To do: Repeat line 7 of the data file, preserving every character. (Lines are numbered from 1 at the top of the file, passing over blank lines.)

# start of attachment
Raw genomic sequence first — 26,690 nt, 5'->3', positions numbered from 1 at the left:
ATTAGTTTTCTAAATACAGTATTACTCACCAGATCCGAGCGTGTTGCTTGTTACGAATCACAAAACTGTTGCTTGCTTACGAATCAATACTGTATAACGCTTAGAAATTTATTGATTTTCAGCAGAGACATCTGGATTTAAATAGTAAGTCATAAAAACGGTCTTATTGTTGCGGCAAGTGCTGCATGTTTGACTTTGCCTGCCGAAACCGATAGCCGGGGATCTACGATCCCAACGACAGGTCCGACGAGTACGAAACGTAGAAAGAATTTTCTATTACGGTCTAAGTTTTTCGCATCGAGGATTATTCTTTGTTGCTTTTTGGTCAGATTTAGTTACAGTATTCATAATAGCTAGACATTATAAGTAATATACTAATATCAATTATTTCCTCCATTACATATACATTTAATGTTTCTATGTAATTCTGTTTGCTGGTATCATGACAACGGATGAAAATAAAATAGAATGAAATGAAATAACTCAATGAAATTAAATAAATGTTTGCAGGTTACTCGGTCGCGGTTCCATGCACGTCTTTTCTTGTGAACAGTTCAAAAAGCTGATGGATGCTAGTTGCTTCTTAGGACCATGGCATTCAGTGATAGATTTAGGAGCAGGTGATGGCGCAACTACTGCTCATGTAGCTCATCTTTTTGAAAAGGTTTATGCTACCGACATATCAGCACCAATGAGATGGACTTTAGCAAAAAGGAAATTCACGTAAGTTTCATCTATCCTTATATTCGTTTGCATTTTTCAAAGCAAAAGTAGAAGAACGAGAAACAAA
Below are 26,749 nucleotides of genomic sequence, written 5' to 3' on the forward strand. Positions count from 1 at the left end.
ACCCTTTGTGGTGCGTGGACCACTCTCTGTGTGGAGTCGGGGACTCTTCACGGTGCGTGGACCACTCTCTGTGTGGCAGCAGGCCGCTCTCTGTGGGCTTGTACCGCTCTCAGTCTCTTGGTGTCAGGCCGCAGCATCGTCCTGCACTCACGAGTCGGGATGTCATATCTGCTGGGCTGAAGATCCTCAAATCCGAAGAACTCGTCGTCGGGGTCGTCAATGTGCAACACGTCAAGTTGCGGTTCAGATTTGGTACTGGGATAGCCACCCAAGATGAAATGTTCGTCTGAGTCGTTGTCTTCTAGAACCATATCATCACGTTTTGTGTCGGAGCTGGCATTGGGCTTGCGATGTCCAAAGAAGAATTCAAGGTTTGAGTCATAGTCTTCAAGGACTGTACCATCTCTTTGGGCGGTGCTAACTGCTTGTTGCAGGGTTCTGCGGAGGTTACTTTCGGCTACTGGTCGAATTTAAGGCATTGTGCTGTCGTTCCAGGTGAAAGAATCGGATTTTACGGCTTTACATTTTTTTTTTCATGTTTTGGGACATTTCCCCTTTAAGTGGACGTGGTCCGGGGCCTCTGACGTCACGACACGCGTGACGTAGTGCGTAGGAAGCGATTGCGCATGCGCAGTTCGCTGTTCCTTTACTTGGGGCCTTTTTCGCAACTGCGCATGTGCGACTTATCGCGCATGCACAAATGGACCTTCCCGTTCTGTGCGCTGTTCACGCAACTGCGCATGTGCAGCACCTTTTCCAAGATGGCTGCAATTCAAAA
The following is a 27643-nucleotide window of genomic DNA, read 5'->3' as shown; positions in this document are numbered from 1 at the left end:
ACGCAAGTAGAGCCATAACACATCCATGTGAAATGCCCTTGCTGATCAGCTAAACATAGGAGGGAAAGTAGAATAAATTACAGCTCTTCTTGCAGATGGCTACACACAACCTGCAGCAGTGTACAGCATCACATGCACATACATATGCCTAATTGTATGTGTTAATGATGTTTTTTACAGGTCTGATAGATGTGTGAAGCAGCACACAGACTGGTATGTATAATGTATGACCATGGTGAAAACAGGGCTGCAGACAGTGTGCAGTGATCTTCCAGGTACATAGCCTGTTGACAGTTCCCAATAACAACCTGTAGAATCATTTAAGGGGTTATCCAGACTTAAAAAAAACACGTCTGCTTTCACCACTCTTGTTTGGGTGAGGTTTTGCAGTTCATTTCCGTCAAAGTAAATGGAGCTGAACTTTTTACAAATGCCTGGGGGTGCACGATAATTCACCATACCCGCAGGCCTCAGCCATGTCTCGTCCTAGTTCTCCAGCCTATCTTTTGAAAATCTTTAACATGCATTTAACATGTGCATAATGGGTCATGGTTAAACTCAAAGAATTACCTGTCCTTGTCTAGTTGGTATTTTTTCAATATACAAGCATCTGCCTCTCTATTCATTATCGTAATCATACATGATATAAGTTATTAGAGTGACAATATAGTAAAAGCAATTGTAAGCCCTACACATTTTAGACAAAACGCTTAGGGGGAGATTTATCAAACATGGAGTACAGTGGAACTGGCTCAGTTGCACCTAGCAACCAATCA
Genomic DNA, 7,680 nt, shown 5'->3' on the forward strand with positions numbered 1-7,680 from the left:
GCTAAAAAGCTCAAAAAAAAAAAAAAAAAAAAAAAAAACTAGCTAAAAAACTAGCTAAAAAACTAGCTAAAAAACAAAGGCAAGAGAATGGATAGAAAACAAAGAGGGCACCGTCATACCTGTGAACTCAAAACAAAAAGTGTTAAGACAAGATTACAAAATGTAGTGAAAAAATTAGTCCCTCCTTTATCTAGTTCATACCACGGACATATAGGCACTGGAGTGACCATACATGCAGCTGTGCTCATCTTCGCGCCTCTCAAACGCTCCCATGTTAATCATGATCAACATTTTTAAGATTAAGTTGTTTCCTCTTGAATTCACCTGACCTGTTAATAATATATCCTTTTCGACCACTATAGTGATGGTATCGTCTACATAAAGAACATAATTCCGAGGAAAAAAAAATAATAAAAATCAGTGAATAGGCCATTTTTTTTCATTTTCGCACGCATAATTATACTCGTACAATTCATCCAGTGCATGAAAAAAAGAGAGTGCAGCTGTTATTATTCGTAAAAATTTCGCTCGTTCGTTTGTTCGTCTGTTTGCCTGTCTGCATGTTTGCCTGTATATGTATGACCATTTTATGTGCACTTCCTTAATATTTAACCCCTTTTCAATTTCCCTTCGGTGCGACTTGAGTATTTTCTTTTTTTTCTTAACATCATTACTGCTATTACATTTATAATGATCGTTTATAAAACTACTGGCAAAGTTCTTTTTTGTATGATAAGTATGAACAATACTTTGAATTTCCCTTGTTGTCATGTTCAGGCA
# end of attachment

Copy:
Genomic DNA, 7,680 nt, shown 5'->3' on the forward strand with positions numbered 1-7,680 from the left: